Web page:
Halide: a new programming language for image processing
Source: MIT Researchers from the Computer Science and Artificial Intelligence Laboratory (CSAIL) at MIT have presented a new programming language called Halide. The language is designed to simplify the development of image processing applications on modern computer systems. The embedded domain-specific language (DSL) aims to enhance the efficiency of algorithms such as those for camera raw pipelines, bilateral grids, Laplacian filtering and image segmentation.
"Not only are Halide programs easier to read, write and revise than image-processing programs written in a conventional language, but because Halide automates code-optimisation procedures that would ordinarily take hours to perform by hand, they’re also significantly faster," said the researchers. The team used Halide to rewrite various common image-processing algorithms and found that their versions were about a third shorter and offered up to six times faster processing speeds. They note that one of the main contributing factors is the highly optimised process parallelisation.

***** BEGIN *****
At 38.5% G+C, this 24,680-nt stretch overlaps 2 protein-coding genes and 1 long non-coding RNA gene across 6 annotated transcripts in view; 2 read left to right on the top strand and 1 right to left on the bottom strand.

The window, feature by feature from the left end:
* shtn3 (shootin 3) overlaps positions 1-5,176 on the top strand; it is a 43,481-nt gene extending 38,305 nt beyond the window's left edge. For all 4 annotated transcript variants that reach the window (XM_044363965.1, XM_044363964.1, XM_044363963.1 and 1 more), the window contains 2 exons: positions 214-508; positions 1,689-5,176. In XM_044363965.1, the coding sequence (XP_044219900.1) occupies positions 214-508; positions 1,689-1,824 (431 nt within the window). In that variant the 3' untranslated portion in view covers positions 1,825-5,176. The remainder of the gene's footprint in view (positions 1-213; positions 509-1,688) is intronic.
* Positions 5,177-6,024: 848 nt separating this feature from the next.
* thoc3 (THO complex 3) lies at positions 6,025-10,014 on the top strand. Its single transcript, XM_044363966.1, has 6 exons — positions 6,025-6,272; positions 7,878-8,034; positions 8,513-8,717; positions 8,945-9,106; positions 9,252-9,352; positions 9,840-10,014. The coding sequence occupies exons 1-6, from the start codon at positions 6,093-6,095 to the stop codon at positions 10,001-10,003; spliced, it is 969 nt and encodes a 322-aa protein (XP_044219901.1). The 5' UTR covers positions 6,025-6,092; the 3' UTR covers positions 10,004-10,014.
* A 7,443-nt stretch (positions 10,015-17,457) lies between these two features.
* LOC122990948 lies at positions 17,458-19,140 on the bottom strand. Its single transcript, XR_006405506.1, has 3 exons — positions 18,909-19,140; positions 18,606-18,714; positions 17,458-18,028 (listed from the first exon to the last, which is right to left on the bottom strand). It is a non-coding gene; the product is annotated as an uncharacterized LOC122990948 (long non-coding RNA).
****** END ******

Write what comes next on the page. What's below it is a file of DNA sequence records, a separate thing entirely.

Embedded in C++, Halide runs on platforms such as x86-64/SSE, ARM v7/NEON and CUDA. It supports SIMD units, multiple cores and complex memory hierarchies. The compiler is currently supported on Mac OS X systems (the research team themselves used 10.6 to 10.8) and mainstream Linux distributions such as Ubuntu (12.04). The researchers say that, while Windows builds are technically feasible, they have been neither attempted nor tested within the project. Source code and binaries of Halide are released under the MIT licence. The code for the compiler and for Halide itself are available to download from the project's GitHub page.
(Harald M. Genauck / crve)